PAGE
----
Sony had a very different agenda for MGM. Since it had staked much of its corporate future on Blu-Ray as a high-definition format, it needed to get other major studios to choose it over a competing format, backed by Toshiba and Microsoft, called HD-DVD. Sony had learned from bitter past experience that format wars are often decided not by superior technology but by side payments made to studios. Toshiba and Microsoft (which had X-Box) were already offering huge cash inducements– one studio would get $136 million– to put their titles exclusively on the HD-DVD format. Such a pay-off competition could prove extremely expensive given the deep pockets of Toshiba and Microsoft, so Sony, which needed to establish Blu-Ray for its Play Station 3 as well as its movies, sought another route to victory. If it could put the huge library of MGM titles exclusively on Blu-Ray, together with its own library and the Columbia Tristar library (which it also owned), Toshiba and Microsoft, no matter how many side payments they made, would not be able to establish their rival format. To this end, Sony did not need to itself spend billions to acquire MGM, it only had get effective control of MGM’s library for a few years. So it put together a consortium that would be financed mainly by Wall Street private equity funds. And it would lead the consortium.
Even though the LBO would wind up costing $4.85 billion, Sony invested only $300 million of its own funds (and for that it got the profitable right to distribute MGM movies). Another $300 million came from the Comcast Corporation in return for the rights to put the MGM’s library on Pay Per View on its vast cable system. The rest of the equity money came from renowned Wall Street investors Providence Equity Partners, Texas Pacific Group, DLJ Merchant Banking Partners, and Steve Rattner’s Quadrangle Group. These savvy funds put in a cool billion dollars. The leverage part of the deal was organized by JP Morgan Chase, which very profitably arranged, since it also got a fee, for the consortium to borrow $3.7 billion (or up to $4.2 billion, if needed) from some 200 banks. The deal closed in September 2004.
For Sony, the gambit succeeded brilliantly. Putting some 1,400 MGM titles exclusively on Blu-ray, helped established Blu-Ray as the industry standard for high-definition, and it won the format war. It also made back a large share of its $300 million investment just on the distribution fee it earned on two new Bond movies (Casino Royale(2006) and Quantum of Solace (2008). But for the Wall Street players, it was nothing short of a disaster. To cut to the chase, they lost almost all their entire billion dollar investment. They had relied, perhaps naively, on impressive-looking projections showing that the net cash flow from the MGM movie and television library would be sufficient to pay the interest on the nearly $3.7 billion of debt over s decade. What they had not counted on was a sea change in DVD sales. In the US alone, MGM’s net receipts from DVDs fell from $140 million in its 2007 fiscal year (which ends March 31st 2008) to just $30.4 million by 2010. As a result of collapsing sales, higher pay-out for participants, increased distribution costs and other distribution problems, MGM’s crucial operating cash flow catastrophically fell from $418.4 million in 2007 to minus $54.2 million by 2010. In addition, it owed Fox Home Video $60 million for an "adjustment" in the DVD distribution contract it had taken over from Sony. By October 31, 2009 MGM, sinking in a sea of red ink, found itself unable to make its mandated interest payments on the $3.7 billion it owed banks.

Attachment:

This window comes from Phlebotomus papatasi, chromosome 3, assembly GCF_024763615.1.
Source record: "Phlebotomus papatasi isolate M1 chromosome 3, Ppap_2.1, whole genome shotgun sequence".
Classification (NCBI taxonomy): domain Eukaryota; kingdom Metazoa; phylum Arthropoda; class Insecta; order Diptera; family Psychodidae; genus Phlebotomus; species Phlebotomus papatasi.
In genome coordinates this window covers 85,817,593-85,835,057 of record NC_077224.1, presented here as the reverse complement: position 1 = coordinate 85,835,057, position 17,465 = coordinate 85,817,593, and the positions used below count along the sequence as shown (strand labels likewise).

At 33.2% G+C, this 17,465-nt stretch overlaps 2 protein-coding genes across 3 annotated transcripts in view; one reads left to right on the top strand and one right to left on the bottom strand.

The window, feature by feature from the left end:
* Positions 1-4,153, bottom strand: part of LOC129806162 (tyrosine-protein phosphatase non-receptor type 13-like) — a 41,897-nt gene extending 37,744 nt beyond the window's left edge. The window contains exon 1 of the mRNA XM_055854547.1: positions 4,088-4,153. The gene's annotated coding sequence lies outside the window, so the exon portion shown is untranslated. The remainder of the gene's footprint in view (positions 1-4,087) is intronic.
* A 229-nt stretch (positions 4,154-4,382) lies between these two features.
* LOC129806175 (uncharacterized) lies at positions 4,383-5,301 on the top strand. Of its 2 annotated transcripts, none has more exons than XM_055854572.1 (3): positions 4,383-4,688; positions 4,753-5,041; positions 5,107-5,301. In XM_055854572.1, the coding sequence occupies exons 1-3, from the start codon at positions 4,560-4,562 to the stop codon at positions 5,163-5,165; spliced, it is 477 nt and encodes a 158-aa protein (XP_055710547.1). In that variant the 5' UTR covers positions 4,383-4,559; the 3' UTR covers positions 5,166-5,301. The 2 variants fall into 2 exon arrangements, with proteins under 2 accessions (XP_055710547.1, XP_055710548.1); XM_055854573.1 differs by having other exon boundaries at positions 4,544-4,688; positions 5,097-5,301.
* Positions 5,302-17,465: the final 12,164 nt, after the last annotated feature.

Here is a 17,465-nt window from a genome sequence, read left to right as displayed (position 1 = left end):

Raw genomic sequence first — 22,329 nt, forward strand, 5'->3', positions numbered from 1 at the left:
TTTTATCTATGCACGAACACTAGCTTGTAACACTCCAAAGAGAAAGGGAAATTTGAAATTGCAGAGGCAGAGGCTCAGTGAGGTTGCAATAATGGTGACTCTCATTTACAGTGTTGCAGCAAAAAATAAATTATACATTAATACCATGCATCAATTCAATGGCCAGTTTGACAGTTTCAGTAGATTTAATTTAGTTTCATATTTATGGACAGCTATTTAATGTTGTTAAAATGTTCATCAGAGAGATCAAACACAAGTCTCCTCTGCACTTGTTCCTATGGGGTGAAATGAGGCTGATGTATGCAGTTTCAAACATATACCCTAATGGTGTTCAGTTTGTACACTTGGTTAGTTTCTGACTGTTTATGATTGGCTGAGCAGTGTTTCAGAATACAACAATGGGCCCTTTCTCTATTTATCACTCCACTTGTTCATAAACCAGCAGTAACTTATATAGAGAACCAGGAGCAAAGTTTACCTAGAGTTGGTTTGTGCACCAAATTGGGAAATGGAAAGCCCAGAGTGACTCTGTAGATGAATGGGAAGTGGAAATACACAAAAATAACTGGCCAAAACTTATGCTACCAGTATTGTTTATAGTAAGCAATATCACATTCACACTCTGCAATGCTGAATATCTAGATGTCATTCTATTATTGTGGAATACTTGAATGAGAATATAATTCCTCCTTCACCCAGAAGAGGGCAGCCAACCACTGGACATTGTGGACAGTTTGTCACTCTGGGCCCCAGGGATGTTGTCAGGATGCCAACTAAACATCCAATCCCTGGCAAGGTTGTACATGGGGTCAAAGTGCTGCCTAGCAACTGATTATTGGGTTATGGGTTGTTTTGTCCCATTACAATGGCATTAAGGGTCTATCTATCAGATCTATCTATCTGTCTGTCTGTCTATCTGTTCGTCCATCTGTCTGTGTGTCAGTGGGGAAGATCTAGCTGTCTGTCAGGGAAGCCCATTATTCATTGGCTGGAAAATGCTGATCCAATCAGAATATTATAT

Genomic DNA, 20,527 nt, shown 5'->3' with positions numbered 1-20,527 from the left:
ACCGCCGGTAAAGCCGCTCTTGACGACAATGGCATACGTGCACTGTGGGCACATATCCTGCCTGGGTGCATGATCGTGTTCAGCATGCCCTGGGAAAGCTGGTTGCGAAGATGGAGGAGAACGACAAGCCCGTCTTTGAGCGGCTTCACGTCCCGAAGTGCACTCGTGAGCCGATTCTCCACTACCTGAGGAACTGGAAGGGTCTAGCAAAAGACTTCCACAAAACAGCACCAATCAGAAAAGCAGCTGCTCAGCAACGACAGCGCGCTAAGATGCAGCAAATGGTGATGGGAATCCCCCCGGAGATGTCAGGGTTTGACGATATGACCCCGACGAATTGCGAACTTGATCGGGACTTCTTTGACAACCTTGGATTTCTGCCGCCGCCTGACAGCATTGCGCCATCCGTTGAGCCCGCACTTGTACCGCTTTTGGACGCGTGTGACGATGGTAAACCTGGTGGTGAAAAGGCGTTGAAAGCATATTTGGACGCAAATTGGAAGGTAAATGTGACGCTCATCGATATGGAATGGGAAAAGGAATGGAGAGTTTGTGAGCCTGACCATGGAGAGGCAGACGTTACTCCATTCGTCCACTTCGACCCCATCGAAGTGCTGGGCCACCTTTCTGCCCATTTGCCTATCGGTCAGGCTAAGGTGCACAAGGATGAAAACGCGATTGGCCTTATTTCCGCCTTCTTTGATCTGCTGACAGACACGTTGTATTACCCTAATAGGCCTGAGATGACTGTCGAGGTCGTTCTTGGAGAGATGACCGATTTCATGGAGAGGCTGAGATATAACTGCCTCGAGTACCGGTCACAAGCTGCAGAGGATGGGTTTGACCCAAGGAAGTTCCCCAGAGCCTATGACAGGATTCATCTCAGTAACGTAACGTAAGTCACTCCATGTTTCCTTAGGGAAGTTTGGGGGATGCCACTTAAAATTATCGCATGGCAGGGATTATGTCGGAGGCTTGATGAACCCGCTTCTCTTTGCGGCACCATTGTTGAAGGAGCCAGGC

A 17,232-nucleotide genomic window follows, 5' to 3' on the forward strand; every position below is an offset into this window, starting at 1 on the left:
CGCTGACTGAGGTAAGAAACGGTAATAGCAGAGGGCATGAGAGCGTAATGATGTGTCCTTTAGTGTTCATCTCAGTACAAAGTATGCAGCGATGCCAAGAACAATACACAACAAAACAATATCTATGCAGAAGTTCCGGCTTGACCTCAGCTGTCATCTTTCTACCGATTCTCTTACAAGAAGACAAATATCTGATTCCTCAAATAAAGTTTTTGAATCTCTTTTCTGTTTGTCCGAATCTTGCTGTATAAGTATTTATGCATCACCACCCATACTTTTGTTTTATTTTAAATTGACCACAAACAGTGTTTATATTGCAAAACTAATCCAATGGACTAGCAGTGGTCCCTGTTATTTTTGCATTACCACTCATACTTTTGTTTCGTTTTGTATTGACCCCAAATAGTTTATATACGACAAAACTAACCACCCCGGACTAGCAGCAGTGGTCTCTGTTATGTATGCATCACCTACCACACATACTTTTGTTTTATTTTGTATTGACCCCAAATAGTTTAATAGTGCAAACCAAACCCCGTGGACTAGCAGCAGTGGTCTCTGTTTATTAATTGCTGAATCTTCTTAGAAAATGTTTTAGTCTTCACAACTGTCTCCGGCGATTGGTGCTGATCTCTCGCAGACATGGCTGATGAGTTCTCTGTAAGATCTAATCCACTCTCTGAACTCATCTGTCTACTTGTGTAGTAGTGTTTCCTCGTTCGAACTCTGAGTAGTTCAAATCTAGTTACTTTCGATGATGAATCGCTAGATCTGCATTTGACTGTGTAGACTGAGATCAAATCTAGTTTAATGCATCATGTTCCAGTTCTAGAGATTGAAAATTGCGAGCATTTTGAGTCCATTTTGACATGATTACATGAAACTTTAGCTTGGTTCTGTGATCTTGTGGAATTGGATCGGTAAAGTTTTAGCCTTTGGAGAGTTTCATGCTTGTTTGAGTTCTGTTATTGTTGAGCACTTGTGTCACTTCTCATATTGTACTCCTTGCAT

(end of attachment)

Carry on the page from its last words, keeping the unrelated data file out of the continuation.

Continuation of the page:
Ordinarily when a company fails to make such payments, its bank creditors can seek to recover their money by forcing the company into bankruptcy. With MGM, however, the bankruptcy option presented a real problem since many of its intellectual property rights, including those to make sequels in the James Bond franchise, stipulate that in the event of bankruptcy they would automatically revert to another party. In the case of the James Bond franchise, for example. the sequel rights would revert to Danjaq, LLC. (These bankruptcy clauses are not mentioned, even in a footnote, in the 38-page "Confidential Information Memorandum" that MGM sent out to prospective buyers in the winter of 2009.) So the creditors learning that bankruptcy would destroy a significant part of the remaining value of MGM, gave it a three month "forbearance," which meant it had until January 31, 2010 to come up with the money. The idea was that MGM would sell itself to a white knight and use the proceeds to repay the banks. The deal book was sent out to a dozen or so prospective buyers calling for bids by January 15th. The replies, according to a source close to Moelis & Company, which is MGM’s financial advisor, have, as of January 22nd, have been "disappointing," with none of the serious bids coming within $1.6 billion of what MGM owes its creditors. As for the hedge funds, they have already written down 85 percent of their billion dollar investment in preparation for what may be a near total wipe-out. The lesson here for Wall Street that when a Hollywood deal seems to good to be true– it may not be.